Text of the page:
And we’re off – a pretentious reflection from inside a horrible Air Canada Rouge plane at 3 am

Countdown to lift-off: 0 days

As I write this I am sitting in a plane that belongs in a museum nestled beside fertility jars and terrible educational taxidermy displays rather than in the air. No touch screen entertainment system? No inflight movie screens? For a seven hour international flight no less. This may be the first place where someone reads Air Canada’s enRoute cover to cover and clings to every word of the feature piece on Eugene Bouchard with the tagline “the Canadian tennis champ on poutine, diamonds and infinity pools”.

This is of course all hyperbole, but it did allow for the absorption of the scenery as we took off instead of flicking through the screen trying to find out if they had “Guardians of the Galaxy” yet.

I watched as my home was yanked out under from my feet and the land I have known all my life grew small enough that the lights of the cars appeared to be working to pump golden blood through the freeway veins of Toronto. The veins ran through the dark and feed into the glowing, pulsing organs of activity that I used to be a part of.

Canada is the body I understand. I know it’s aesthetic; from the poutine that Eugene Bouchard’s mother picks up at Montreal’s Gibeau Orange Julep, to the need to apologize for someone else bumping into you. I know not to eat the devil spawn they call Coffee Crisp, to not question what precisely constitutes “all dressed”, and that despite French being on every product and sign, I will still be unable to understand it when trapped in a one way street in the suburbs of Quebec City.

In Canada I get the clusters of light the stream of cars pump into. I understand it. And as I say goodbye to all I understand, I leave with the same trepidation, nervousness, and excitement that comes with exploring a new partner for the first time.

Madrid will be the new place I crawl into the skin of, the place I seek the new map of golden veins, the hubs of life I attempt to insert myself into. I’ll get to understand it’s likes and dislikes, it’s favourite food, lifestyle, and sense of humour. It’s dating someone new with all that entails.

Sure I’ll miss Canada, I’ll miss the familiar and routine, despite it being less sexy, but it’s time for a break and to see other people.

After all, if everyone stayed together for the sake of the familiarity there would be way less divorces. And like the next white suburban upper middle class pseudo-intellectual, I do appreciate a good divorce.


5 places every Canadian should visit

Regardless of where you go in the world, so long as you have a Canadian flag sewn on your pack, you are pretty much guaranteed to be treated well — it’s not a secret that many Americans have taken to sewing our maple leaf all over their gear in order to sneak under the radar.

Some places, though, are extra special to us Canadians, and as a Canuck you are almost morally obligated to visit them at least once in your lifetime. Plus, even if you aren’t Canadian, they’re still awesome places to visit.

The Netherlands

Source: http://www.wallpaperstop.com/

After housing the Dutch royal family from German occupation in World War II and having one of their princesses born in Ottawa, Canadians liberated the Netherlands from the Nazis and thus the two countries became friends.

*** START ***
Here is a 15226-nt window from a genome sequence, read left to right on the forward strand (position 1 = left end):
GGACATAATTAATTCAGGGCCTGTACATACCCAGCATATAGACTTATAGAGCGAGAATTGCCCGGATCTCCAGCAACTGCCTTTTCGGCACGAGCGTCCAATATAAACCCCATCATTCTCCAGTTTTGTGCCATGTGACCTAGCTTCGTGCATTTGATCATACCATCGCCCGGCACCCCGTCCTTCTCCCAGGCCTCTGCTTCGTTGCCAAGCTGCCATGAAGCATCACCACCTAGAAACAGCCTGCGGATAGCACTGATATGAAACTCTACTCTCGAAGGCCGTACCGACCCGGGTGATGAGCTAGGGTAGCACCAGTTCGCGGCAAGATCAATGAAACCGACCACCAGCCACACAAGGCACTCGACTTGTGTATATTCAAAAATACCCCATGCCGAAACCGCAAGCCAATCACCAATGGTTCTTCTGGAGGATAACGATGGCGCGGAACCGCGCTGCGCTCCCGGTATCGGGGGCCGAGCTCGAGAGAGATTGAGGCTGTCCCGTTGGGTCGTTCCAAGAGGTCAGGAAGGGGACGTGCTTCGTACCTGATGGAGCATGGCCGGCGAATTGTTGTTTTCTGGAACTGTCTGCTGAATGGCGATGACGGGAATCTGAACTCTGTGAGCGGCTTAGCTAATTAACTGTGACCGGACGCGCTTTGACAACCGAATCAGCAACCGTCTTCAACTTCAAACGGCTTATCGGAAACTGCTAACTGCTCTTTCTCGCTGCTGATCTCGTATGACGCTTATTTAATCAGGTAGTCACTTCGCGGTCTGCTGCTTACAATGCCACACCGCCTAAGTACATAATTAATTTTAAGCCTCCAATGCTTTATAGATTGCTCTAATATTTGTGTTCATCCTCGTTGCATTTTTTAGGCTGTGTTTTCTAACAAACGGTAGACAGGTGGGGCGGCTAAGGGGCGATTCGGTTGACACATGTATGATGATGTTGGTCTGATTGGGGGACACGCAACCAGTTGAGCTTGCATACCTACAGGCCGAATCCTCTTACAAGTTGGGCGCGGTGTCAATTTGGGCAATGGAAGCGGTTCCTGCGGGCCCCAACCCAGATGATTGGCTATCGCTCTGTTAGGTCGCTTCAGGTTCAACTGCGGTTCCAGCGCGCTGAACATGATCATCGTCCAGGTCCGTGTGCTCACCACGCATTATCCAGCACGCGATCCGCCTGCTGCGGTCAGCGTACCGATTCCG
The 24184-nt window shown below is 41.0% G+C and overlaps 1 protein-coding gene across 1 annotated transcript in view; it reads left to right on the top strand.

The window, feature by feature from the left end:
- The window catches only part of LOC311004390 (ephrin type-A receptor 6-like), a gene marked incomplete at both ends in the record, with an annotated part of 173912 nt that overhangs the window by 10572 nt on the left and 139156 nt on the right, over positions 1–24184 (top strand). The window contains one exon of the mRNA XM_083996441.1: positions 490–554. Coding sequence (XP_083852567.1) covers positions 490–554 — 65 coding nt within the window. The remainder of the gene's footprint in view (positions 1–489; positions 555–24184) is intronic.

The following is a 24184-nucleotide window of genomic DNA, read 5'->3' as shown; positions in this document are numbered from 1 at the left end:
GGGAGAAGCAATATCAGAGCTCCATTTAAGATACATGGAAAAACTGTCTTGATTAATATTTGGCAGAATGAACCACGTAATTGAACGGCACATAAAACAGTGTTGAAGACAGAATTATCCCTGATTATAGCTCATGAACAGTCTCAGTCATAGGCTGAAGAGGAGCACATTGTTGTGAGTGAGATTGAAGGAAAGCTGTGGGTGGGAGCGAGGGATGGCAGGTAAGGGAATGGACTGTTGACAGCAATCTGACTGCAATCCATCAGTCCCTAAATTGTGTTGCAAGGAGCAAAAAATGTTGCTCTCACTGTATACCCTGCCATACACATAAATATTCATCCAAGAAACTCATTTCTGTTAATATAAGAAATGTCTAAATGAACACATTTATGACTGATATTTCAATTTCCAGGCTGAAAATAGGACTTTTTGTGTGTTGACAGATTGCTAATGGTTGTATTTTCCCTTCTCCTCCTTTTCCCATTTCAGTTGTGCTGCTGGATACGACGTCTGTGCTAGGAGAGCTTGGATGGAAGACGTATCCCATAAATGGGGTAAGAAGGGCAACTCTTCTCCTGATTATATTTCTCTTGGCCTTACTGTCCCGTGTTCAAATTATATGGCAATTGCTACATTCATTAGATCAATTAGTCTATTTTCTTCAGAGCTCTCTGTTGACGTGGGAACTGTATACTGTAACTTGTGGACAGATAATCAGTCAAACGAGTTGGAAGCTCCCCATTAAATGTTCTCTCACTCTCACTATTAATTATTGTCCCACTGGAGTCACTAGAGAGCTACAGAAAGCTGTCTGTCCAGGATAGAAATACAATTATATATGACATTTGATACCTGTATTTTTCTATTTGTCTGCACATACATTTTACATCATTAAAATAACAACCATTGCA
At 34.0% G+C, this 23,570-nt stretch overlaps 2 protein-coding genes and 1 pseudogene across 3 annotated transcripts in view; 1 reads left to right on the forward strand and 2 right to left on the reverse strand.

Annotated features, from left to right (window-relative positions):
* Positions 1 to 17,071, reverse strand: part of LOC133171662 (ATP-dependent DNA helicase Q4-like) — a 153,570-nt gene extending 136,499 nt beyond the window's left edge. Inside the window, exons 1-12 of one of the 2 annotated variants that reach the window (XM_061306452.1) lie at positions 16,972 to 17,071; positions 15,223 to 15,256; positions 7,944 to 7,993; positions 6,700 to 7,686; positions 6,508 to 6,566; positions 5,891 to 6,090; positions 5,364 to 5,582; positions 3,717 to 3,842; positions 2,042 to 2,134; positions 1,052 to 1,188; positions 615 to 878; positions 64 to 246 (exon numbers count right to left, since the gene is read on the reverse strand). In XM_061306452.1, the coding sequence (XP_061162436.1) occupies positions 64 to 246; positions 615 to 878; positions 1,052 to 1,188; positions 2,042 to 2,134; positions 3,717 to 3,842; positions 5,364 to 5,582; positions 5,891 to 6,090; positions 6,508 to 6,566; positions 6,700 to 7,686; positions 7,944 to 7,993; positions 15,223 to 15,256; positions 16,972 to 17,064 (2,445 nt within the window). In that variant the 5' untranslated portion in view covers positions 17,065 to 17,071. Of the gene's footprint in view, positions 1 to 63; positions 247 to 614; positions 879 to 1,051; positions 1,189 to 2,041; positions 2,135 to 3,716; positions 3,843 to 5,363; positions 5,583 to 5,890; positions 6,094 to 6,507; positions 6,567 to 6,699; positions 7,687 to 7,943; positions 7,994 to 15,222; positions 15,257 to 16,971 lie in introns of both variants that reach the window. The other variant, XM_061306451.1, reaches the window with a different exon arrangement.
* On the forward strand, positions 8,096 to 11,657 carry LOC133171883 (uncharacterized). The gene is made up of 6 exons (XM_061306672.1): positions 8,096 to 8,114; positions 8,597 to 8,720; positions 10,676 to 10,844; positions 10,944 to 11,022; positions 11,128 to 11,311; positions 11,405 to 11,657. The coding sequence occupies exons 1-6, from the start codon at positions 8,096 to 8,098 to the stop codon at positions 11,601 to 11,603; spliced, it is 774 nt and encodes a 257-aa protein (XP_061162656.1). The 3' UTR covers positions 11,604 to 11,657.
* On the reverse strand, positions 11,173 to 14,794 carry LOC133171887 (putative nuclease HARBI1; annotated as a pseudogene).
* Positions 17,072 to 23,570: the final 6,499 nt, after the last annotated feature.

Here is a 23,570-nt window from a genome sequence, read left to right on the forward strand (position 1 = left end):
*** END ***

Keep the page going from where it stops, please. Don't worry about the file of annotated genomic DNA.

Canadians not only liberated the country, but also provided air drops to areas cut off from food by the German forces, and after the liberation moved in to bring much needed supplies to the troops.

Every year the Netherlands sends thousands of tulips to our country as a continued thanks for our help.

Vimy Ridge

Source: www.warhistoryonline.com

The Battle of Vimy Ridge occurred when Canada got tired of being in Britain’s shadow, kicked some butt, and became all-around badasses. We created new artillery tactics and stood on our own with all four of our divisions finally united, all while under heavy fire.

Vimy became a symbol of the birth of Canada as a nation, and going to pay your respects to the thousands of Canadians who fought and died there is something every Canadian should do.

Laura Secord’s Homestead (Niagara-on-the-Lake)

Source: http://www.niagaraparks.com/

Not only is Niagara-on-the-Lake beautiful, but it is also the location of Laura Secord’s house.

Who is she other than the face on that delicious chocolate? She is the woman who helped alert the British of an American attack during the war of 1812 by walking 20 miles through American-occupied territory. Although her story has become something of myth at this point, she is still an important part of our history. (Anne of Green Gables’ house in PEI is also just as valid a choice.)

Turks and Caicos

Source: http://4photos.net/

Last year there was a proposal sent out by an Albertan MP proposing that the British-owned islands Turks and Caicos should unite with Canada to become our 11th province.

Obviously that didn’t happen, but it still isn’t quite off the table yet, nor is it a new idea. In fact, the idea has been tossed around for almost 100 years, starting in 1917. Even in 2004, Nova Scotia voted unanimously to invite the islands to join. So go visit the beaches and get a small taste of what could have been, and what may still be.


Source: http://latour.com/

Americans aren’t allowed to go to Cuba, and that’s reason enough to go and rub it in their faces while smoking Cuban cigars and exploring this fascinating country.

(Posted originally in my IMPRINT column “A Broad Abroad”)